Graphic Novel Review 148/365: Short Story Adaptation

Please keep up with all of my old Graphic Novel Reviews here as I quest for 365 in 365 days! Or hit up #GN365 on Twitter.

A couple of weeks ago, I was helping a friend find short stories to adapt in the graphic medium for a college course that she is teaching.  I have some experience with that since last semester I did a similar project, having my students adapt parts of classic short stories into comic script pages.

I think the experience is valuable even for students not in a comics or graphic novel course.  The process of taking words and translating them for a visual medium is not as easy as you would imagine, for while we infer background, setting elements, and most aspects of character, transferring our imagination to the page for an artist to draw relies heavily on our ability to use imagery, produce/create inferences that make sense, and understand pacing…among many, many other skills.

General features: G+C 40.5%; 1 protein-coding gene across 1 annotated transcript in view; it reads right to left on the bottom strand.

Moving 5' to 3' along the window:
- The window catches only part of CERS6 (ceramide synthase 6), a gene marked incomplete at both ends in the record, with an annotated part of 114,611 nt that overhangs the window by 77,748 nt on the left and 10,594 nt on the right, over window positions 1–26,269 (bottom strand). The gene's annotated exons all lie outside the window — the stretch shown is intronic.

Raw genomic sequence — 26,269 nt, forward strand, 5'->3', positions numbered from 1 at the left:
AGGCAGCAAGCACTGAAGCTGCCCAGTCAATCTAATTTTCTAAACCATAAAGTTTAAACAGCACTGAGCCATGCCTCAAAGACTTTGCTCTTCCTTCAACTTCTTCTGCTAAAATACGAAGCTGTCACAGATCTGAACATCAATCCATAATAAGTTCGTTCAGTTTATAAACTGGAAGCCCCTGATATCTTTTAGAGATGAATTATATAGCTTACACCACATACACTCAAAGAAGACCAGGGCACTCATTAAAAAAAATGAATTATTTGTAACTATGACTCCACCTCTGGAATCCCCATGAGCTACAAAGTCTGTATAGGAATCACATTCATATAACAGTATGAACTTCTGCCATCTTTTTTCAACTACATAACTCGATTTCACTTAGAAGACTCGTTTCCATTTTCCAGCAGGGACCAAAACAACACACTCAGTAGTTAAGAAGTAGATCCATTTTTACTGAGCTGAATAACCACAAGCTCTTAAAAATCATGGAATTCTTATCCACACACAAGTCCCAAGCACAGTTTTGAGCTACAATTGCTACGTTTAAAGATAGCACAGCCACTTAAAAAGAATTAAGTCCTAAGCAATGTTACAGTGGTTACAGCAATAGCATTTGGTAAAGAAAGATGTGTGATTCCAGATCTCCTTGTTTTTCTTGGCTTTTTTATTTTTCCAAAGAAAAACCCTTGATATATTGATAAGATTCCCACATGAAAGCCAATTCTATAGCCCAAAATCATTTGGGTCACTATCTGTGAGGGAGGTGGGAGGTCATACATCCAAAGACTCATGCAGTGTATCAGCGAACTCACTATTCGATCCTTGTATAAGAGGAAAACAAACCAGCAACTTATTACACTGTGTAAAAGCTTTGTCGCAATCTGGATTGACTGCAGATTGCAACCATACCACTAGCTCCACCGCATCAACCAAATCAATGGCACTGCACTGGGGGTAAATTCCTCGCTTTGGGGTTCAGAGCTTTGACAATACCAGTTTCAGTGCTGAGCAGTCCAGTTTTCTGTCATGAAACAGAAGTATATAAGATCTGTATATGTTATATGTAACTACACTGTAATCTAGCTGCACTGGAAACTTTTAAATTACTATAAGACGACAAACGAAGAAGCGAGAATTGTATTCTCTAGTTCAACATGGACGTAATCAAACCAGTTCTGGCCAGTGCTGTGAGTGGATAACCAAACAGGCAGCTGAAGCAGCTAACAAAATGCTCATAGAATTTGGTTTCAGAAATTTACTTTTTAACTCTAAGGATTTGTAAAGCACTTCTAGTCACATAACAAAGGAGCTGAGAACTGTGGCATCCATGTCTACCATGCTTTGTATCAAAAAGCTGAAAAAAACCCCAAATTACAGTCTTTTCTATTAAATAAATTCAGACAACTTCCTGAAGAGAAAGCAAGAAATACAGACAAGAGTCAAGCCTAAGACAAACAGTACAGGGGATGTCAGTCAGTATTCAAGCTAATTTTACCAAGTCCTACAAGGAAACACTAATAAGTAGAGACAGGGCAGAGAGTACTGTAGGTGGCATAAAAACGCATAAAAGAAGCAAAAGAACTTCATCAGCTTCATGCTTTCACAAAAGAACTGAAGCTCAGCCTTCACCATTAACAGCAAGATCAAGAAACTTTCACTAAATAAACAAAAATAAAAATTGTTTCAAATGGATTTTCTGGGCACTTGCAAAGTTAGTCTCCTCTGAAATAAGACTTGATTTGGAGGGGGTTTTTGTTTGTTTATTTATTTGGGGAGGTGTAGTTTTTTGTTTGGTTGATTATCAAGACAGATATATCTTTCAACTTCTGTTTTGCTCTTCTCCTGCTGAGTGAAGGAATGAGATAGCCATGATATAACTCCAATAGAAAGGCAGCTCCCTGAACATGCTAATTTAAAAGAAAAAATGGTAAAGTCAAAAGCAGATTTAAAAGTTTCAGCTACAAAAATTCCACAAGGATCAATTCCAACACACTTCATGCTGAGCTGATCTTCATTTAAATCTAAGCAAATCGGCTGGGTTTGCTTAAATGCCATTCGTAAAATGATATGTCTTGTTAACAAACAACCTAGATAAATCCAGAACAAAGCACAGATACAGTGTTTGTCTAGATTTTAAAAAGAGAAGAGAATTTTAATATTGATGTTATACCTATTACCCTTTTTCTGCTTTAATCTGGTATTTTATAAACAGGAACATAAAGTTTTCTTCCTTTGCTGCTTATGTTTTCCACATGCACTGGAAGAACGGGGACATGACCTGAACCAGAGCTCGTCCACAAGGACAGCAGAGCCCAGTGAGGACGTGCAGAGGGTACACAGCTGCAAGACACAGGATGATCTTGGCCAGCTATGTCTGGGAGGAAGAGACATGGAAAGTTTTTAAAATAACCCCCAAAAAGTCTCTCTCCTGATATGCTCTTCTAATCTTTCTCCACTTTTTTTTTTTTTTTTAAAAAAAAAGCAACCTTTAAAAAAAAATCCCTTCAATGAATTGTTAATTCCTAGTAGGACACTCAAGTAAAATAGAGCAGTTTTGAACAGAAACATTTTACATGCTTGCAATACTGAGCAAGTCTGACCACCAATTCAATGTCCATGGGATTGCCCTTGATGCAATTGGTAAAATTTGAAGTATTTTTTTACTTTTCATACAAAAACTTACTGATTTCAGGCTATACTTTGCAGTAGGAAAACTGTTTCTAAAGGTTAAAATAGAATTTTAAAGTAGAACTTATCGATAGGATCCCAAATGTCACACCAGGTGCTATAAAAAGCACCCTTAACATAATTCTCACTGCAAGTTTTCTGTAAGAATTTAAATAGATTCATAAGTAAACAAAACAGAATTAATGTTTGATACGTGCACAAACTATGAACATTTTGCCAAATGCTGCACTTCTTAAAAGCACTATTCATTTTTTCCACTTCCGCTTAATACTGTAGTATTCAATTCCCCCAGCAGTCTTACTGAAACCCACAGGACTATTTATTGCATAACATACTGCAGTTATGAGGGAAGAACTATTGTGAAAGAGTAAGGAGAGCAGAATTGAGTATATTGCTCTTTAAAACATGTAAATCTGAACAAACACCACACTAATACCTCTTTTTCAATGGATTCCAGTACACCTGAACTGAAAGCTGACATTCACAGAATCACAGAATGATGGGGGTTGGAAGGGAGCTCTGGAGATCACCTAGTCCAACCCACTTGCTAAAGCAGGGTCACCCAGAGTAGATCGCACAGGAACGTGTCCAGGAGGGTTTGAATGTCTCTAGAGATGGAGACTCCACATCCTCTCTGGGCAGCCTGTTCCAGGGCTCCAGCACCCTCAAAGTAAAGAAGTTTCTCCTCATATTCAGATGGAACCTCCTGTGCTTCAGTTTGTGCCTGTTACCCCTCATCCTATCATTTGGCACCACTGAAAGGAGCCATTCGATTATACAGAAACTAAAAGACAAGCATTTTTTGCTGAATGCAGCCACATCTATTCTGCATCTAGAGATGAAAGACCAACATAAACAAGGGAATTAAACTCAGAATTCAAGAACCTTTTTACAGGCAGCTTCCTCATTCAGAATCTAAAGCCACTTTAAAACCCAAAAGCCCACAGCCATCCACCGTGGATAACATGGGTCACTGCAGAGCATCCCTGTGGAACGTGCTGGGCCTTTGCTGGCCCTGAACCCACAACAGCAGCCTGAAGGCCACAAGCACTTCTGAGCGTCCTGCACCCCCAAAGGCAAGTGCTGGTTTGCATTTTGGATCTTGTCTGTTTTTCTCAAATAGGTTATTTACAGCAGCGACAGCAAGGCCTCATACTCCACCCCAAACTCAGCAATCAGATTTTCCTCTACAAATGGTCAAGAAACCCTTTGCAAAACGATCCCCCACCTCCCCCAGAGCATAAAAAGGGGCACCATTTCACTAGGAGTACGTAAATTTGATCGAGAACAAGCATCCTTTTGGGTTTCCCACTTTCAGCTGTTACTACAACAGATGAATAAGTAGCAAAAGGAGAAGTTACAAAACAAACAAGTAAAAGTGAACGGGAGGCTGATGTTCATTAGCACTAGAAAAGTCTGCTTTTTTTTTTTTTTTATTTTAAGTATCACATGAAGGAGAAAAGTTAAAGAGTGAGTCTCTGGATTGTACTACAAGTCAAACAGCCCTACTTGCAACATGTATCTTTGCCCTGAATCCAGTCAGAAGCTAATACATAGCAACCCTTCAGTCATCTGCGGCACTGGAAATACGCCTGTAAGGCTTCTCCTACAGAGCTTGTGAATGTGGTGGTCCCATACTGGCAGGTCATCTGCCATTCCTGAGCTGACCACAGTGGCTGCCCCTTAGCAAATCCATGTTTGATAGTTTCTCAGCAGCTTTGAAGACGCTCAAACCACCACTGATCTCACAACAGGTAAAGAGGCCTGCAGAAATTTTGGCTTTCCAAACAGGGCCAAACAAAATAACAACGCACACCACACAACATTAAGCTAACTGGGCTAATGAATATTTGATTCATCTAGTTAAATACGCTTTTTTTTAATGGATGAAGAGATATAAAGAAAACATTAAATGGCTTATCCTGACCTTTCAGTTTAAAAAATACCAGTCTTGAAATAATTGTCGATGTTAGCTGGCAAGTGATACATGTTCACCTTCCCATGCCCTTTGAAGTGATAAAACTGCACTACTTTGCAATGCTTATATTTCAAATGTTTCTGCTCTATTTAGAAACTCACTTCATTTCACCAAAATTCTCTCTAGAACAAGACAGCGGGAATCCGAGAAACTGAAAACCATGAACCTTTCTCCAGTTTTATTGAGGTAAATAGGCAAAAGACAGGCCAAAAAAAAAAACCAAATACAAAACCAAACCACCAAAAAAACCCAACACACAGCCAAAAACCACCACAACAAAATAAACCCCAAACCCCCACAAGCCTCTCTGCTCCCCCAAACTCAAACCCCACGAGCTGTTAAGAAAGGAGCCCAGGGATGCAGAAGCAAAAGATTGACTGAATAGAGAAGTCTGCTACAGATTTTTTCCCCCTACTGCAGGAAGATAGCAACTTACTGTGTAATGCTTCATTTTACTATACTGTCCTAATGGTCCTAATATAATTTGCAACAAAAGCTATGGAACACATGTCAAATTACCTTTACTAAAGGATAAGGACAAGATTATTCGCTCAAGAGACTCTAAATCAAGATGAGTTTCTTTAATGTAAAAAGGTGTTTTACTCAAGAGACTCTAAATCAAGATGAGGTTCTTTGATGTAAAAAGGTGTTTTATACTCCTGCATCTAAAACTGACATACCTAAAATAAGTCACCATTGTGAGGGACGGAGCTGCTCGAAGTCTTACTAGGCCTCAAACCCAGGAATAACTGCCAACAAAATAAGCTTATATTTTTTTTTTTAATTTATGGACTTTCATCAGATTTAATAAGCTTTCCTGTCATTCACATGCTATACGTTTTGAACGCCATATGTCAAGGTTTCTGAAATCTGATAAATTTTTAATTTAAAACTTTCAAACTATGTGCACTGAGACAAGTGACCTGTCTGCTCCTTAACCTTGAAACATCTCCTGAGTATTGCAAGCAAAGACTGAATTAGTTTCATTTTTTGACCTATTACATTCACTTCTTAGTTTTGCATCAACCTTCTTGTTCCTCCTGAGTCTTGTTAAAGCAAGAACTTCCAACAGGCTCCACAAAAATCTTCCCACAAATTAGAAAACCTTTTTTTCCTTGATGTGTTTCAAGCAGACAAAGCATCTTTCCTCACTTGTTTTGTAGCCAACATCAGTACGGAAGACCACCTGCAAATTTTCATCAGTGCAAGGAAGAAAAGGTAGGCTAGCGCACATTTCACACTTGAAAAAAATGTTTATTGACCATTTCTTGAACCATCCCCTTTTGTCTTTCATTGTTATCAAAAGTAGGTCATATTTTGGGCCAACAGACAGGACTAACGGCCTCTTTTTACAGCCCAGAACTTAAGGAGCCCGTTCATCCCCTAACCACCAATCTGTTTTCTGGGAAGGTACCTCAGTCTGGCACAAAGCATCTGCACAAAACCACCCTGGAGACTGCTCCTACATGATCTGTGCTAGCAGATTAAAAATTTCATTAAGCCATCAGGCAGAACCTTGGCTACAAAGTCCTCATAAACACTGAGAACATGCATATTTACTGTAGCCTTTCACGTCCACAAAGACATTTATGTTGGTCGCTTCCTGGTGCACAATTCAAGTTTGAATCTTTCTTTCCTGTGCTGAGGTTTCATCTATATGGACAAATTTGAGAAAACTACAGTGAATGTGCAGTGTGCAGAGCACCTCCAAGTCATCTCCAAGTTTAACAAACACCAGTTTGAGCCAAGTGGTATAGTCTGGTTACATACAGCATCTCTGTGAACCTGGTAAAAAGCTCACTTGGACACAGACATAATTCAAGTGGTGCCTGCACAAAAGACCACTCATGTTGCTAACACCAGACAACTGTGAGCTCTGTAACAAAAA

Fast-forward to today; this morning I was looking at classic short stories for my Best Selling Novels class to write on for their final exam, and I came across a web site that lists (and has links to) twenty-four classic tales perfect for ELA classroom analysis or a comics scripting project.  If you want to check out the site click here.

These short stories vary greatly in theme, genre, and length, so they make great additions to classroom unit plans.  If you have never experimented with students creating adaptations in your classroom, I highly suggest it.  I had a group of kids turn Hamlet into a story about wolves, where each wolf/character had a different color coat that symbolized that particular character’s motivation(s).  And if you are ambitious enough, you can work to get your class adaptations published or just work with the art department at your school and partner up!  I had a friend teaching sophomore English pair with the AP Studio Art class to collaboratively create Beowulf adaptations that turned out to be fantastic and inspiring for all involved.

Take a risk.  Break the mold.

Happy reading!


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